DEBATE: Does the increasingly global reach of the tech giants require a regulatory watchdog?
Does the increasingly global reach of the tech giants require a regulatory watchdog?
Ruth Manielevitch, director of business development EMEA at Taptica, says YES.
Even Mark Zuckerberg himself has admitted that some regulation of his industry is necessary. A regulatory watchdog would ensure that the activity of Facebook and other tech titans is scrutinised, to make it more transparent and regulate its market power, without stifling innovation.
For this type of watchdog to have the opportunity to make a positive and measurable impact, it needs to have a global outlook. We’re seeing a shift in behaviour that means the global media market is no longer managed locally, or even nationally. In Europe, the introduction of GDPR and the growing appetite for enforcement reflects the change in attitudes towards these businesses. But this need for regulation is now expanding far further than the EU, with California, India, and Brazil all announcing similar guidelines to protect consumers.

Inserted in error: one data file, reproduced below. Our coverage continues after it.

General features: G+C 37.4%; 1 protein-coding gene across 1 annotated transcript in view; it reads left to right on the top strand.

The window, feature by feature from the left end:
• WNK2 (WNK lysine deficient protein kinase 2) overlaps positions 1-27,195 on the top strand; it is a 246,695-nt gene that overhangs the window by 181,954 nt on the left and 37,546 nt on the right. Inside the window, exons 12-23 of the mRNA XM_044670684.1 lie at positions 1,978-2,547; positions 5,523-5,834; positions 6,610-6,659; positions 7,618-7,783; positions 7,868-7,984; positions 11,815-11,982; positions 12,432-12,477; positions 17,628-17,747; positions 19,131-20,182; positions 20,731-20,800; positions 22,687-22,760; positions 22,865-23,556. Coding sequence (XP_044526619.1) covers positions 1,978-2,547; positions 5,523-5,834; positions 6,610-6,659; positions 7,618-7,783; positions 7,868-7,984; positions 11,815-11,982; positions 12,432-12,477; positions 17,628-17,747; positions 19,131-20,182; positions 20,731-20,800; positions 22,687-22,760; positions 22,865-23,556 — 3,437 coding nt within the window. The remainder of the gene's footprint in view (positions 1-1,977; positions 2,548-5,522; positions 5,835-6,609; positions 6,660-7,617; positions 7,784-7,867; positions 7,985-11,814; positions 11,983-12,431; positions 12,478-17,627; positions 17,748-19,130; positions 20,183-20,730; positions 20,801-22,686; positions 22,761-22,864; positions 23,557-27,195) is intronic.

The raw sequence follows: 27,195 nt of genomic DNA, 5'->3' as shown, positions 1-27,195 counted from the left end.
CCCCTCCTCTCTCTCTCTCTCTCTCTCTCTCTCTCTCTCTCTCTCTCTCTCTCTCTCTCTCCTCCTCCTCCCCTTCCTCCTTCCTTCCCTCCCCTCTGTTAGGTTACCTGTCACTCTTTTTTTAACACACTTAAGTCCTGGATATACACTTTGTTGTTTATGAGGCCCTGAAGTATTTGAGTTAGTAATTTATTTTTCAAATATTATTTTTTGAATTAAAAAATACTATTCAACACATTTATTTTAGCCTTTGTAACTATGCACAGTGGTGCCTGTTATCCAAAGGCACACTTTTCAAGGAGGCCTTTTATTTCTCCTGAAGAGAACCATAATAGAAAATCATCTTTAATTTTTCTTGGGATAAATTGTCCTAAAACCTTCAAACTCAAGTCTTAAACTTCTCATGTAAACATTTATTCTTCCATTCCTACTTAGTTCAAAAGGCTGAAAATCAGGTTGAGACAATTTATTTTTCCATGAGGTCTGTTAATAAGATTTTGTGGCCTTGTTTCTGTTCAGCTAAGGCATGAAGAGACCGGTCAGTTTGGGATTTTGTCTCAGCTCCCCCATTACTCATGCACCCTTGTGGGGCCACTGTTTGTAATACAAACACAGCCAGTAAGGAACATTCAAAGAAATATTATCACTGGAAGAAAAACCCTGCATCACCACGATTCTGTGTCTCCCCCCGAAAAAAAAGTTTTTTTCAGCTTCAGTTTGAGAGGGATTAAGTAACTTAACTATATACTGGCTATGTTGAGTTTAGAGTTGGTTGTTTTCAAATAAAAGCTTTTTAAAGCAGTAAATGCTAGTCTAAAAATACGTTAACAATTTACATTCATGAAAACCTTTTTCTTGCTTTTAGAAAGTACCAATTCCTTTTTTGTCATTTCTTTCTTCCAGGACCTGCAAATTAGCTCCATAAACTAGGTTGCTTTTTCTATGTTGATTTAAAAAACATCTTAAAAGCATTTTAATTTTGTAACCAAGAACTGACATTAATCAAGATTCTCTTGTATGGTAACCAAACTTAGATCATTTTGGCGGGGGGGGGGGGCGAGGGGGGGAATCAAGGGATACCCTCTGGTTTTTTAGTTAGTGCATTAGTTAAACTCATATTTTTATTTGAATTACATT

With this in mind, we expect to see more regulatory guidelines being adopted globally over the coming months, to move digital businesses onto a level playing field.
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Nigel Vaz, chief executive of Publicis.Sapient EMEA and APAC, says NO.
Regulation was designed for a world in which change was incremental or episodic. If the tech giants have absented themselves of responsibility for adequately controlling problematic content, the idea that a watchdog could better navigate an industry defined by exponential, technology-driven change is questionable.
The challenge is vast, and a regulatory watchdog would struggle to cope with the complexities of these businesses: this is not an “industry” delivering content and connectivity, but rather a nexus of cross-category platforms that also provide shopping, finance, and management. They are increasingly seamless interfaces to our world.
The multi-sector nature of this transformative trend makes the tech giants themselves best-placed to understand and engineer necessary safeguards to accompany innovation.
They must commit to meaningful self-regulation to deliver valuable and responsible services. If consumers can’t trust them, a greater threat than regulation is customer exodus.
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